5. Credibility/prestige. During the first couple of years of your startup, you'll feel like adding "we've never heard of you either" to every conversation. You can't even get the local press to write about you. Yet everything seems to change when you complete an investment from a venture firm. It's like joining a special club that gives you respectability. Even customers feel more assured when you tell them about your strong financial backing.
6. Shared risk. Things will go wrong. The market will tank at some stage, deals will fall through, and key employees and customers will defect. Venture capitalists usually have deep pockets and keep reserves for subsequent rounds of funding. Good venture capitalists will support you when things get tough.
7. Big picture. It is very easy to be focused on your product and market and lose sight of the forest. With the hundreds of business plans that VCs review every month, they develop a good feel for the trends.
8. Exit assistance. Nothing lasts forever. If things are going well, you will want to climb the next mountain. But the best strategy may be to cash out and start again. Your venture capitalists will watch for the best exit strategy.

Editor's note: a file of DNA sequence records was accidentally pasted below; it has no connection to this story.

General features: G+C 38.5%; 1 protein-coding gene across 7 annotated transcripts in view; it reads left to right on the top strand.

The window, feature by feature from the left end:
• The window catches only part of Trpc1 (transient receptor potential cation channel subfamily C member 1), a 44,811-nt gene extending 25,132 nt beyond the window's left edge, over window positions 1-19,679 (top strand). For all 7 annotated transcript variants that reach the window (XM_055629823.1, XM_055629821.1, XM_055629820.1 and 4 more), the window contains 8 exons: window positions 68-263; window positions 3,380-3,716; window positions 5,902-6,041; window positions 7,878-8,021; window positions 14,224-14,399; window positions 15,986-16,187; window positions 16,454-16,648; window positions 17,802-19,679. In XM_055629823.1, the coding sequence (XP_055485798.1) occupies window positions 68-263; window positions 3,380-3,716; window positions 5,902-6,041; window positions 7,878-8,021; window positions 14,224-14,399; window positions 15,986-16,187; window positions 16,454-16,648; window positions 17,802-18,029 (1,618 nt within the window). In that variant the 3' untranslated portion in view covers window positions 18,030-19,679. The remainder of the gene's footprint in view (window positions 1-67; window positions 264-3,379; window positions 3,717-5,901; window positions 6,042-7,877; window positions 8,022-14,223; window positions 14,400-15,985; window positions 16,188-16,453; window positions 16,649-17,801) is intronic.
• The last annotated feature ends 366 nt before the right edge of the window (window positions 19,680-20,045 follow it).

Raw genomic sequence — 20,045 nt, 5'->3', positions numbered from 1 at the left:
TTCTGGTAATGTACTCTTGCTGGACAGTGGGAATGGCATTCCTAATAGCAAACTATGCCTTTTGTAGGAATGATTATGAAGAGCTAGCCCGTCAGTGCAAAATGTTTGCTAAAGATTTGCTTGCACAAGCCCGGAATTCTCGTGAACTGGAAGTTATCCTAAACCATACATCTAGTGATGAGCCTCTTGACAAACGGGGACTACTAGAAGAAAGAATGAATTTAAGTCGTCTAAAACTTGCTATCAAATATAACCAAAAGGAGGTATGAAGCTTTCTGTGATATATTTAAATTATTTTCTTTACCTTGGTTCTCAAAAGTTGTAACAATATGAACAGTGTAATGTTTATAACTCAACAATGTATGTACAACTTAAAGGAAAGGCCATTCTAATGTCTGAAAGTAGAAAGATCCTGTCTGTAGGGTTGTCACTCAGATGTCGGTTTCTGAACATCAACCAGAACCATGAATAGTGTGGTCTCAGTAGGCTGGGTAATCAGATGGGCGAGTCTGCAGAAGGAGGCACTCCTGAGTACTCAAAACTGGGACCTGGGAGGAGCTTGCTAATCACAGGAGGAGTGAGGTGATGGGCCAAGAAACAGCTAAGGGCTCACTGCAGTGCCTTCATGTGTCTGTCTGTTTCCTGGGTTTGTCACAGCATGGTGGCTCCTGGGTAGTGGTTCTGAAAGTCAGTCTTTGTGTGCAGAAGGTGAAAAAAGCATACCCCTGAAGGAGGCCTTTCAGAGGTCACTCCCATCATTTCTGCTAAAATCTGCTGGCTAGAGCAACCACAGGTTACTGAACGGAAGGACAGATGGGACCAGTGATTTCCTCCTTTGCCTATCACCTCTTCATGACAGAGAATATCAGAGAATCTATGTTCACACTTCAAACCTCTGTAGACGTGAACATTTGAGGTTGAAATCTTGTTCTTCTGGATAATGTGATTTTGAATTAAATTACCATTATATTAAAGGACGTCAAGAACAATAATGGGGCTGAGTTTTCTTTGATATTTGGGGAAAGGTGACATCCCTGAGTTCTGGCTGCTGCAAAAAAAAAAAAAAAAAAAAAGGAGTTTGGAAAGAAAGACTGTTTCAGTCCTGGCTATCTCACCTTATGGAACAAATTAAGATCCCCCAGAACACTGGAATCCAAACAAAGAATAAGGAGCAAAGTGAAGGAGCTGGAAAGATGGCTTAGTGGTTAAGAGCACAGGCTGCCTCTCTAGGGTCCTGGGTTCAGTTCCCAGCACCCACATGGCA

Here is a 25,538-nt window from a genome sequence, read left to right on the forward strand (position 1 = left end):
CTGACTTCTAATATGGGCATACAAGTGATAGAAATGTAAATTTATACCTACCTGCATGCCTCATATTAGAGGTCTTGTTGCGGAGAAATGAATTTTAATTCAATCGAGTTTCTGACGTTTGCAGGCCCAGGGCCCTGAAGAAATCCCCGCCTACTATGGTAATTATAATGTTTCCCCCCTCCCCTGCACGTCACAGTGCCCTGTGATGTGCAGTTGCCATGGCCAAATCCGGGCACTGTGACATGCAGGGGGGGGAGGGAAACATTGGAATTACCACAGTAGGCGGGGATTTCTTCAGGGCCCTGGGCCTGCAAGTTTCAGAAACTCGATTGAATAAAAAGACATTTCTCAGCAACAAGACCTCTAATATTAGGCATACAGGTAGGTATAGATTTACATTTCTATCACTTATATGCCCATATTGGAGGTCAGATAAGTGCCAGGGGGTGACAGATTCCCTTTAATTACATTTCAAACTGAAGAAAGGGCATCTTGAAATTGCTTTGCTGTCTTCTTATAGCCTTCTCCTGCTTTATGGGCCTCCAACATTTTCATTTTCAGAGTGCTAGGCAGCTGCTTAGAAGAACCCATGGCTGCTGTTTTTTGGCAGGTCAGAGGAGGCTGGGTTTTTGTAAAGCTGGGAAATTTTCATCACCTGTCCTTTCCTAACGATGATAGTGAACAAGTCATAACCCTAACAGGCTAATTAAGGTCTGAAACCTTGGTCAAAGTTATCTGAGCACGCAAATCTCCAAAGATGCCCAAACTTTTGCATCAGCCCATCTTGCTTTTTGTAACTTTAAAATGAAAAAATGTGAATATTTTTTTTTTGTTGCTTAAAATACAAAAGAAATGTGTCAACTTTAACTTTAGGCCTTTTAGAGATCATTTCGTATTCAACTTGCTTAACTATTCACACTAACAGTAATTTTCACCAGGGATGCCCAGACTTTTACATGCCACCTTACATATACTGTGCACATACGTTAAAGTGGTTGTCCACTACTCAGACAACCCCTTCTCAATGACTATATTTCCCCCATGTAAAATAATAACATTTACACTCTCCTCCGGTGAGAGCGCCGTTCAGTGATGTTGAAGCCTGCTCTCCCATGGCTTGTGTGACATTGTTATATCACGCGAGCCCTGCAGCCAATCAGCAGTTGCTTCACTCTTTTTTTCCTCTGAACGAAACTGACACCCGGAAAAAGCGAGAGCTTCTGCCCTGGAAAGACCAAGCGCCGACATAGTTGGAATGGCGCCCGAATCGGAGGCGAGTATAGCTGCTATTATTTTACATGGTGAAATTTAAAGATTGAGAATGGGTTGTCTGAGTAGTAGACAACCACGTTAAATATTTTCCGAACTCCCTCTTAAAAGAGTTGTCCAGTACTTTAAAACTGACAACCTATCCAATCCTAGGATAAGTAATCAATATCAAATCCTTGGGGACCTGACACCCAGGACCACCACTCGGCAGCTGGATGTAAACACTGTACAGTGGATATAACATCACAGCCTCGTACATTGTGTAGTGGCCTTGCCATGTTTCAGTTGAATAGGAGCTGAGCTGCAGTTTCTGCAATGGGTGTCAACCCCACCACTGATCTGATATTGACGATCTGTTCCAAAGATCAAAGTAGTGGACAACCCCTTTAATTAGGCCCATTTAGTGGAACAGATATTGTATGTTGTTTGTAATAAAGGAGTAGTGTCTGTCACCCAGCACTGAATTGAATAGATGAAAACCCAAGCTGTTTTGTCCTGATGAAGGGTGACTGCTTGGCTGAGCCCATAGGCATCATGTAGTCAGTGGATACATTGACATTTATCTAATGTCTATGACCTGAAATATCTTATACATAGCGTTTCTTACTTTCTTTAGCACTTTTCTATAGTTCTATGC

All this seems too good to be true. What are the downsides?
1. Mandatory exit. Venture capitalists are in it just for the money. Most are not out to do good for the world. They manage money on behalf of pension funds, insurance companies, educational endowments, and wealthy individuals.
Their concern is not for your employees and customers, or to build a long-term business.
Their only priority is to sell the company or take it public, so that they can get the 5- to 10-times returns their investors seek. In their world, the need to create high shareholder returns always triumphs over personal relationships.
2. Loss of independence. You may still be the chief executive officer, but you answer to the board now and it's not just your company anymore. The VCs will ask for one or more board seats and the right to veto key decisions and control the firm's capital structure. They will ask you and your managers to sign non-compete agreements. You won't be able to give your stock away to anyone without their approval and they may demand that your stock vests over a three to four year period so that if you leave the company you don't take it all with you.
3. They will have the right to fire you and your management team. You could find yourself reporting to a new CEO, or be ousted from the company you founded.
4. Onerous conditions. Venture capitalists usually ask for: